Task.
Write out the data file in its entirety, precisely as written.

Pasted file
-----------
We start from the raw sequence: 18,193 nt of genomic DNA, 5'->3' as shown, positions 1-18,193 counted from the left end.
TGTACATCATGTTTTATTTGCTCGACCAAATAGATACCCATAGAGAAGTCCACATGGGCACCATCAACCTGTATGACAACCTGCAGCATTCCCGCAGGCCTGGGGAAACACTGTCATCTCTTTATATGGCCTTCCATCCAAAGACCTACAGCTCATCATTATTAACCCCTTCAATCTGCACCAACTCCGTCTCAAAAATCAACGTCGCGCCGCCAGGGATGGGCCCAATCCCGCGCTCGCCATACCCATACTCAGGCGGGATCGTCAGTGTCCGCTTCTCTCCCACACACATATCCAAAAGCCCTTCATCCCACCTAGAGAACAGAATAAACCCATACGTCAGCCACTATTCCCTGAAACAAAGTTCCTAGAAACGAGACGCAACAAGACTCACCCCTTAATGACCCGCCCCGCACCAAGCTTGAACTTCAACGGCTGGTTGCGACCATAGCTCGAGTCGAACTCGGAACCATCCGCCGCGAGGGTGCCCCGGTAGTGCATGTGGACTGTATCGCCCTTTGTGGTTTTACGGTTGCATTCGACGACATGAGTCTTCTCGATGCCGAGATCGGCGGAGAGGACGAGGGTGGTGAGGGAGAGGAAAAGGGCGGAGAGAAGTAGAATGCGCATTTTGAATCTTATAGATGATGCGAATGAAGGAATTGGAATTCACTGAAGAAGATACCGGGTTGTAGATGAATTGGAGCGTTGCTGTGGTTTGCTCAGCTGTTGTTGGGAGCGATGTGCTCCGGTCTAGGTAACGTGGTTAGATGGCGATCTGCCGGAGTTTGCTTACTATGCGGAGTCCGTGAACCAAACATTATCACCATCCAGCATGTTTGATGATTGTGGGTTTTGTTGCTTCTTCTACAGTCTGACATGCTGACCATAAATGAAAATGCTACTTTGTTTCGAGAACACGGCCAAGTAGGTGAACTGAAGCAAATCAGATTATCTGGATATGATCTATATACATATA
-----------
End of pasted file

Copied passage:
We start from the raw sequence: 18,193 nt of genomic DNA, 5'->3' as shown, positions 1-18,193 counted from the left end.
TGTACATCATGTTTTATTTGCTCGACCAAATAGATACCCATAGAGAAGTCCACATGGGCACCATCAACCTGTATGACAACCTGCAGCATTCCCGCAGGCCTGGGGAAACACTGTCATCTCTTTATATGGCCTTCCATCCAAAGACCTACAGCTCATCATTATTAACCCCTTCAATCTGCACCAACTCCGTCTCAAAAATCAACGTCGCGCCGCCAGGGATGGGCCCAATCCCGCGCTCGCCATACCCATACTCAGGCGGGATCGTCAGTGTCCGCTTCTCTCCCACACACATATCCAAAAGCCCTTCATCCCACCTAGAGAACAGAATAAACCCATACGTCAGCCACTATTCCCTGAAACAAAGTTCCTAGAAACGAGACGCAACAAGACTCACCCCTTAATGACCCGCCCCGCACCAAGCTTGAACTTCAACGGCTGGTTGCGACCATAGCTCGAGTCGAACTCGGAACCATCCGCCGCGAGGGTGCCCCGGTAGTGCATGTGGACTGTATCGCCCTTTGTGGTTTTACGGTTGCATTCGACGACATGAGTCTTCTCGATGCCGAGATCGGCGGAGAGGACGAGGGTGGTGAGGGAGAGGAAAAGGGCGGAGAGAAGTAGAATGCGCATTTTGAATCTTATAGATGATGCGAATGAAGGAATTGGAATTCACTGAAGAAGATACCGGGTTGTAGATGAATTGGAGCGTTGCTGTGGTTTGCTCAGCTGTTGTTGGGAGCGATGTGCTCCGGTCTAGGTAACGTGGTTAGATGGCGATCTGCCGGAGTTTGCTTACTATGCGGAGTCCGTGAACCAAACATTATCACCATCCAGCATGTTTGATGATTGTGGGTTTTGTTGCTTCTTCTACAGTCTGACATGCTGACCATAAATGAAAATGCTACTTTGTTTCGAGAACACGGCCAAGTAGGTGAACTGAAGCAAATCAGATTATCTGGATATGATCTATATACATATA